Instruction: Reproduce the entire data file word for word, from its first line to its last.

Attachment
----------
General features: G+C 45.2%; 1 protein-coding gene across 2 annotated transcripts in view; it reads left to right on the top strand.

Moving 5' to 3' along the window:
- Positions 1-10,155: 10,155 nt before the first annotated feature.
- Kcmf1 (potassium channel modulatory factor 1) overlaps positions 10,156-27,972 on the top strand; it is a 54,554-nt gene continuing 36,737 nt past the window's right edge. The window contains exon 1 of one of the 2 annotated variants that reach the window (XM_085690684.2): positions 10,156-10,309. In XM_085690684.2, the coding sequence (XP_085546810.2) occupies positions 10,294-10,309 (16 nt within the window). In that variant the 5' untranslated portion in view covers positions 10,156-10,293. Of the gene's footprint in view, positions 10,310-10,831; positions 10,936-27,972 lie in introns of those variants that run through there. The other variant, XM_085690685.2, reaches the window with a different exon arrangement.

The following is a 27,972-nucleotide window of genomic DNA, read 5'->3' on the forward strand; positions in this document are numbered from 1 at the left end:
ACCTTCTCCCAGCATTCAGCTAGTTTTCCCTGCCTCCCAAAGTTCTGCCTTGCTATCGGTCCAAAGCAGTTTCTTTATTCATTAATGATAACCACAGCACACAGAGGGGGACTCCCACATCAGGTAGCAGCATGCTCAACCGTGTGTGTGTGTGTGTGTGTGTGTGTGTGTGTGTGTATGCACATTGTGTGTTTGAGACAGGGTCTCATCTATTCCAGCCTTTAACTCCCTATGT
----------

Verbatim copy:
General features: G+C 45.2%; 1 protein-coding gene across 2 annotated transcripts in view; it reads left to right on the top strand.

Moving 5' to 3' along the window:
- Positions 1-10,155: 10,155 nt before the first annotated feature.
- Kcmf1 (potassium channel modulatory factor 1) overlaps positions 10,156-27,972 on the top strand; it is a 54,554-nt gene continuing 36,737 nt past the window's right edge. The window contains exon 1 of one of the 2 annotated variants that reach the window (XM_085690684.2): positions 10,156-10,309. In XM_085690684.2, the coding sequence (XP_085546810.2) occupies positions 10,294-10,309 (16 nt within the window). In that variant the 5' untranslated portion in view covers positions 10,156-10,293. Of the gene's footprint in view, positions 10,310-10,831; positions 10,936-27,972 lie in introns of those variants that run through there. The other variant, XM_085690685.2, reaches the window with a different exon arrangement.

The following is a 27,972-nucleotide window of genomic DNA, read 5'->3' on the forward strand; positions in this document are numbered from 1 at the left end:
ACCTTCTCCCAGCATTCAGCTAGTTTTCCCTGCCTCCCAAAGTTCTGCCTTGCTATCGGTCCAAAGCAGTTTCTTTATTCATTAATGATAACCACAGCACACAGAGGGGGACTCCCACATCAGGTAGCAGCATGCTCAACCGTGTGTGTGTGTGTGTGTGTGTGTGTGTGTGTGTGTATGCACATTGTGTGTTTGAGACAGGGTCTCATCTATTCCAGCCTTTAACTCCCTATGT